JACKSONVILLE, Fla. — A former Jacksonville Jaguars financial employee is accused of stealing more than $22 million from the franchise over a four-year period by manipulating its virtual credit card program, according to documents filed this week in U.S. District Court.
The United States Attorney’s Office charged Amit Patel with wire fraud and illegal monetary transaction, alleging that Patel — who held various titles during his tenure with the Jaguars, including most recently manager, financial planning and analysis — used his position as the sole overseer of the franchise’s VCC program to fund lavish personal purchases and cover up his theft.
The Athletic first reported the charges, which were filed in the Jacksonville Division of the Middle District of Florida on Tuesday.
The Jaguars were not named in the court filing, but the team confirmed it is the entity identified as “Business A” and said in a statement that it had fired Patel earlier this year.
“We can confirm that in February 2023, the team terminated the employment of the individual named in the filing,” the statement said. “Over the past several months we have cooperated fully with the FBI and the U.S. Attorney’s Office for the Middle District of Florida during their investigation and thank them for their efforts in this case. As was made clear in the charges, this individual was a former manager of financial planning and analysis who took advantage of his trusted position to covertly and intentionally commit significant fraudulent financial activity at the team’s expense for personal benefit. This individual had no access to confidential football strategy, personnel or other football information. The team engaged experienced law and accounting firms to conduct a comprehensive independent review, which concluded that no other team employees were involved in or aware of his criminal activity.”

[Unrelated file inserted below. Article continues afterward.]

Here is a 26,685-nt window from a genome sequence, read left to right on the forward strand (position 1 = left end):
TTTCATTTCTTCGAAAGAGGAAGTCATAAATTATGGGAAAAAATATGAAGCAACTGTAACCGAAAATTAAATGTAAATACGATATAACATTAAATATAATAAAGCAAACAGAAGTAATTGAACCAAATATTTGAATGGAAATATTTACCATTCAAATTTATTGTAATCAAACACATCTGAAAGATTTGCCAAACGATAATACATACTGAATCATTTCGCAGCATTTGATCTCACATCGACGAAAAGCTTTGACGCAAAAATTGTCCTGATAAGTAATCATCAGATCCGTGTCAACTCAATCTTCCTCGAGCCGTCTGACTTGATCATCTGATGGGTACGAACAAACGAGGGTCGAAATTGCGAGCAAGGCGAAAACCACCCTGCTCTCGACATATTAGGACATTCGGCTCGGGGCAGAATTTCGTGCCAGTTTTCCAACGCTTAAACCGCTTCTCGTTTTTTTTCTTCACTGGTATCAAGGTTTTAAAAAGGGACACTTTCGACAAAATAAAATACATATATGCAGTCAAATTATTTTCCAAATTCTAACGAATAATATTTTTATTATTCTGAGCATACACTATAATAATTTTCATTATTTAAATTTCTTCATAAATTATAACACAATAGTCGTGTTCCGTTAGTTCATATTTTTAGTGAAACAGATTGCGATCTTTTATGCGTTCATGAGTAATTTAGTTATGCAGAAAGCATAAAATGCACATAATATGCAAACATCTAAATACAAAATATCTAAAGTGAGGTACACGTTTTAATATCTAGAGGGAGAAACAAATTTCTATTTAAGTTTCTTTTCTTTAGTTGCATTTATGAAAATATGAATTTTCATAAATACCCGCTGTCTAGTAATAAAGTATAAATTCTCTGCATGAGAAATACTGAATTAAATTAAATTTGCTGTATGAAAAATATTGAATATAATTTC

According to the court filing, Patel is accused of stealing $22,221,454.40 and using some of that money for purchases that include a condominium in Ponte Vedra Beach, a Tesla Model 3 sedan, cryptocurrency, chartering private jets, luxury hotel stays, a country club membership and luxury wrist watches.
The filing alleges that Patel became the sole administrator in October 2019 of the Jaguars’ VCC program, which is a payment method that functions like a traditional credit card account but without a physical credit card. Certain employees were allowed to use the VCC program for business-related purchases and expenses. Patel is accused of duplicating legitimate expenses in an electronic ledger, inflating amounts of legitimate transactions and entering fictitious transactions, and then using the money for personal purchases.
The filing does not detail how or when the Jaguars became aware of the alleged theft.
Source : ESPN